To meet the county’s future water supply needs, the Douglasville-Douglas County Water and Sewer Authority (WSA) is moving forward by evaluating the likelihood of expanding the Dog River Reservoir.
“This is one of the biggest projects that will happen in Douglas County for a while,” said Gil Shearouse, executive director of the WSA.
The current Dog River Reservoir was constructed from 1990 to 1992 at a cost of $7.7 million, and at the time was the largest water improvement project undertaken in Douglas County, taking seven years from conception to completion.
In anticipation for the required permits to be obtained, the WSA has begun the process of determining the impact of a proposed future expansion on all of the properties that adjoin the existing reservoir, which they reported in a letter sent out to property owners Dec. 14.
The next step in the process is to move forward with studies with the Army Corps of Engineers, which administers the Clean Water Act and ready a detailed application for submission.
Preliminary studies have determined that there are 39 parcels what would be impacted by the expansion.
“We are looking at the impact of a new reservoir versus expansion of the existing reservoir,” Shearouse said. “The impact to property owners is greater with a new reservoir in property and costs.”
The cost of expanding the current reservoir would run around $92 million, said Shearouse. This compares with an anticipated $163 million cost of building a new reservoir.
The environmental impact of streams and wetlands must be offset with mitigation, he said. A new reservoir would cost $61 million in mitigation as opposed to $8.5 million by expanding the current Dog River Reservoir.
“As environmental stewards,” he said. “we are pursuing the least in cost and impact. An expanded reservoir is the preferred alternative.”
Shearouse said that studies show this is the best option in terms of water/waste water for the community.
Expanding the reservoir is far from an immediate task. The 404 Permit (Clean Water Act) typically takes three years for approval, Shearouse said. Some parts of the application can take anywhere from 10-15 years.
Prior to submitting the application, the WSA will hold a town hall meeting covering the Dog River reservoir expansion with the property owners and the community.
“Planning is important for our organization,” he said, “making sure we have an adequate water supply for our customers.”
In 2012, the WSA engaged a consultant to complete a master plan. Population projections by the Atlanta Regional Commission (ARC) and the Office of Planning and Budget (OPB) in 2016 project that by 2026, Douglas County will have a population of 206,000 residents.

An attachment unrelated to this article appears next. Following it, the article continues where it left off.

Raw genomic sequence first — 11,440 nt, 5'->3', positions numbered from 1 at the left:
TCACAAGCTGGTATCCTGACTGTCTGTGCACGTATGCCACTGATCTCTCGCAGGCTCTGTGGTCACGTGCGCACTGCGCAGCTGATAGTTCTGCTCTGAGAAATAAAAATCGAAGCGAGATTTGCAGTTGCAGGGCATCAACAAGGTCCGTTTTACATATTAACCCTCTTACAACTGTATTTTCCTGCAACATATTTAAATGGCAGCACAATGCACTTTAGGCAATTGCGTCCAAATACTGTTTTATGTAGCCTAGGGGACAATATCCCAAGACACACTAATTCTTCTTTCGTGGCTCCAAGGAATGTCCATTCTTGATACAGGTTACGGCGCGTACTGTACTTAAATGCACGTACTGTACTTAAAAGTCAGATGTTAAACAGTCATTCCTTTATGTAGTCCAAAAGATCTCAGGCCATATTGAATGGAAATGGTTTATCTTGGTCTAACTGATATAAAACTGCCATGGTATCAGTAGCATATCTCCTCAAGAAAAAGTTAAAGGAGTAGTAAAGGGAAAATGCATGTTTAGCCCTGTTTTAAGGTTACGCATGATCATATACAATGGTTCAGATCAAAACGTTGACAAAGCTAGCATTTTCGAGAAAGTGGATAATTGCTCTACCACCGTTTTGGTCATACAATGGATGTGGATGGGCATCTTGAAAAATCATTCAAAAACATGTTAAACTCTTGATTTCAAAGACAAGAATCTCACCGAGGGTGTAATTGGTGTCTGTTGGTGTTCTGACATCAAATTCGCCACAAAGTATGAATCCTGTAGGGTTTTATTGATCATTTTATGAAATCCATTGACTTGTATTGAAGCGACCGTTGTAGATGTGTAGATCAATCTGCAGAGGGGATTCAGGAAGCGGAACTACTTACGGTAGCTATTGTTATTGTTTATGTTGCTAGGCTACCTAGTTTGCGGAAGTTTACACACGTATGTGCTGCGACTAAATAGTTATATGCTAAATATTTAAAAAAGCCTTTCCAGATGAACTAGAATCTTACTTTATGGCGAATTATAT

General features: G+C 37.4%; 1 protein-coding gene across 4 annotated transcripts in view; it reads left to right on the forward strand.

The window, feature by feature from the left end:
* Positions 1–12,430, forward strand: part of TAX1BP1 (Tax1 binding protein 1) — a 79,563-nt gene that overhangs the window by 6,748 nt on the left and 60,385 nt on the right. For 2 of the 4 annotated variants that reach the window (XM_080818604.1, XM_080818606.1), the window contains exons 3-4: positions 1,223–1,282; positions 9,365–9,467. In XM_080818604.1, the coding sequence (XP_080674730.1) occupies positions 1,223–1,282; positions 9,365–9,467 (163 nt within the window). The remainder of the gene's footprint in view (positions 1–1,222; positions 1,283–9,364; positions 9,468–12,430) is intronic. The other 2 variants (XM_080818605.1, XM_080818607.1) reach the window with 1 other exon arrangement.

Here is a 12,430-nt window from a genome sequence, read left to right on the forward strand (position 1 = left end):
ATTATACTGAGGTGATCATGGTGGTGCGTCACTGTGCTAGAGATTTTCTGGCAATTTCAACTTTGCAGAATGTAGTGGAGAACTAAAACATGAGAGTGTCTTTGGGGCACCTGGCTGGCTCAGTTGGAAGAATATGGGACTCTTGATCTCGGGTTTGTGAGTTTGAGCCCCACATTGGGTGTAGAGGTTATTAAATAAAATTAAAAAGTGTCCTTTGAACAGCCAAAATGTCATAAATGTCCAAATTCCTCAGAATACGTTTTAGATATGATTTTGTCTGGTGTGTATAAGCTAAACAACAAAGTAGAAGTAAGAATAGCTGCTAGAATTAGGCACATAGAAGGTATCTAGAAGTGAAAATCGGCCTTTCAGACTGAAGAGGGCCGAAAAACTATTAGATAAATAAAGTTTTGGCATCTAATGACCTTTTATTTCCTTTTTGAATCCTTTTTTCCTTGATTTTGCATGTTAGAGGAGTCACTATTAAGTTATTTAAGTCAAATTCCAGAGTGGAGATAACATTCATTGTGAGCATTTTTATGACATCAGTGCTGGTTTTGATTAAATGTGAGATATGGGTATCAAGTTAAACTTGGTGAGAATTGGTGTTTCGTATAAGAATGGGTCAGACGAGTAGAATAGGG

Based on 50-year planning, this translates into water usage of 23 million gallons of per day.
“Our residents are doing a fine job in using resources wisely,” said Shearouse. “We have one of the lowest per capita consumptions in the area.”
The state average for consumption is 80-90 gallons or water per person/per day. Douglas County consumption is 55 gallons of water per person/per day.
"What are we doing with the rest of our resources," Shearouse asked.
"Reuse of waste water. Re-using every drop of water to good purposes. But we will need an additional supply of storage in the future," he said.
Population trends have gone up while per capita consumption has gone down, with the influx of water conservation efforts. The WSA is seeing 1.5 percent growth, based on a 50-year population study.
This is due to the WSA’s effort in resource management, community engagement and environmental stewardship, he said.
Currently, the WSA has the capacity to produce 23 million gallons of water per day.
Currently, the Dog River Reservoir is 256 acres and holds 1.9 billion gallons of water. Upon the proposed expansion, the reservoir would increase to 332.36 acres and would hold 6.5 billion gallons of water.
Due to an increase in rainfall, the Georgia Environmental Protection Division (EPD) released Douglas County from the Level 2 drought designation last September. However, Douglas County is still in the Level 1 Drought Response. Douglas was one of more than 55 counties in Georgia where a Level 2 Drought Response was first declared in November 2016 when the county was more than 20-inches below normal rainfall.
The 2007 drought was so significant, it caused the county’s water suppliers to go back and evaluate the water supply, said Shearouse. The 2007 drought is considered one of the worst Georgia droughts experienced in 100 years. Since 2007, the county has had 16 drought conditions.
“Douglasville-Douglas County WSA’s plan to raise the level of the Dog River Reservoir is wise water planning,” said Katherine Zitsch, director of the Metropolitan North Georgia Water Planning District. “It expands the system’s water supply so that the city and county can better weather droughts, while limiting the environmental impacts of new supply.”